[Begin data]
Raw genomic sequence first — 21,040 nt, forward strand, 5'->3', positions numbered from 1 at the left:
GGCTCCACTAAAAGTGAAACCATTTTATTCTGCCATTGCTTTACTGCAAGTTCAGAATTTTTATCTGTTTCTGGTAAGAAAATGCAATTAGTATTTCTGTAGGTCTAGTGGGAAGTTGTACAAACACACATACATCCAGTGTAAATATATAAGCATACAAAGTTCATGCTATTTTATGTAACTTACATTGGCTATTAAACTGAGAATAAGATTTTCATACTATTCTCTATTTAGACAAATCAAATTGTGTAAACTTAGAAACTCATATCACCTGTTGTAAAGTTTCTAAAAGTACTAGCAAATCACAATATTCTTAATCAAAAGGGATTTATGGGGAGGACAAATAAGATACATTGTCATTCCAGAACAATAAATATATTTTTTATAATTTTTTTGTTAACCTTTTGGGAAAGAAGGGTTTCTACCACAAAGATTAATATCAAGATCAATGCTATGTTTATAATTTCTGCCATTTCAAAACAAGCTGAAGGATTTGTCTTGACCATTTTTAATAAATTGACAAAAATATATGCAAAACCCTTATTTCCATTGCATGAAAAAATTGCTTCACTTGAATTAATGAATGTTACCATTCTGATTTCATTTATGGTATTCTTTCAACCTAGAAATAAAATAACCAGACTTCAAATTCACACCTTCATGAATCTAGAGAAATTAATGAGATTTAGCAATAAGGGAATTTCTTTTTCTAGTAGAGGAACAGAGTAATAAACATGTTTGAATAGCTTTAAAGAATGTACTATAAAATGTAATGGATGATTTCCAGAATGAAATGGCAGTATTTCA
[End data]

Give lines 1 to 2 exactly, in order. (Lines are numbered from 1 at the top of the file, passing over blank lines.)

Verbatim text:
Raw genomic sequence first — 21,040 nt, forward strand, 5'->3', positions numbered from 1 at the left:
GGCTCCACTAAAAGTGAAACCATTTTATTCTGCCATTGCTTTACTGCAAGTTCAGAATTTTTATCTGTTTCTGGTAAGAAAATGCAATTAGTATTTCTGTAGGTCTAGTGGGAAGTTGTACAAACACACATACATCCAGTGTAAATATATAAGCATACAAAGTTCATGCTATTTTATGTAACTTACATTGGCTATTAAACTGAGAATAAGATTTTCATACTATTCTCTATTTAGACAAATCAAATTGTGTAAACTTAGAAACTCATATCACCTGTTGTAAAGTTTCTAAAAGTACTAGCAAATCACAATATTCTTAATCAAAAGGGATTTATGGGGAGGACAAATAAGATACATTGTCATTCCAGAACAATAAATATATTTTTTATAATTTTTTTGTTAACCTTTTGGGAAAGAAGGGTTTCTACCACAAAGATTAATATCAAGATCAATGCTATGTTTATAATTTCTGCCATTTCAAAACAAGCTGAAGGATTTGTCTTGACCATTTTTAATAAATTGACAAAAATATATGCAAAACCCTTATTTCCATTGCATGAAAAAATTGCTTCACTTGAATTAATGAATGTTACCATTCTGATTTCATTTATGGTATTCTTTCAACCTAGAAATAAAATAACCAGACTTCAAATTCACACCTTCATGAATCTAGAGAAATTAATGAGATTTAGCAATAAGGGAATTTCTTTTTCTAGTAGAGGAACAGAGTAATAAACATGTTTGAATAGCTTTAAAGAATGTACTATAAAATGTAATGGATGATTTCCAGAATGAAATGGCAGTATTTCA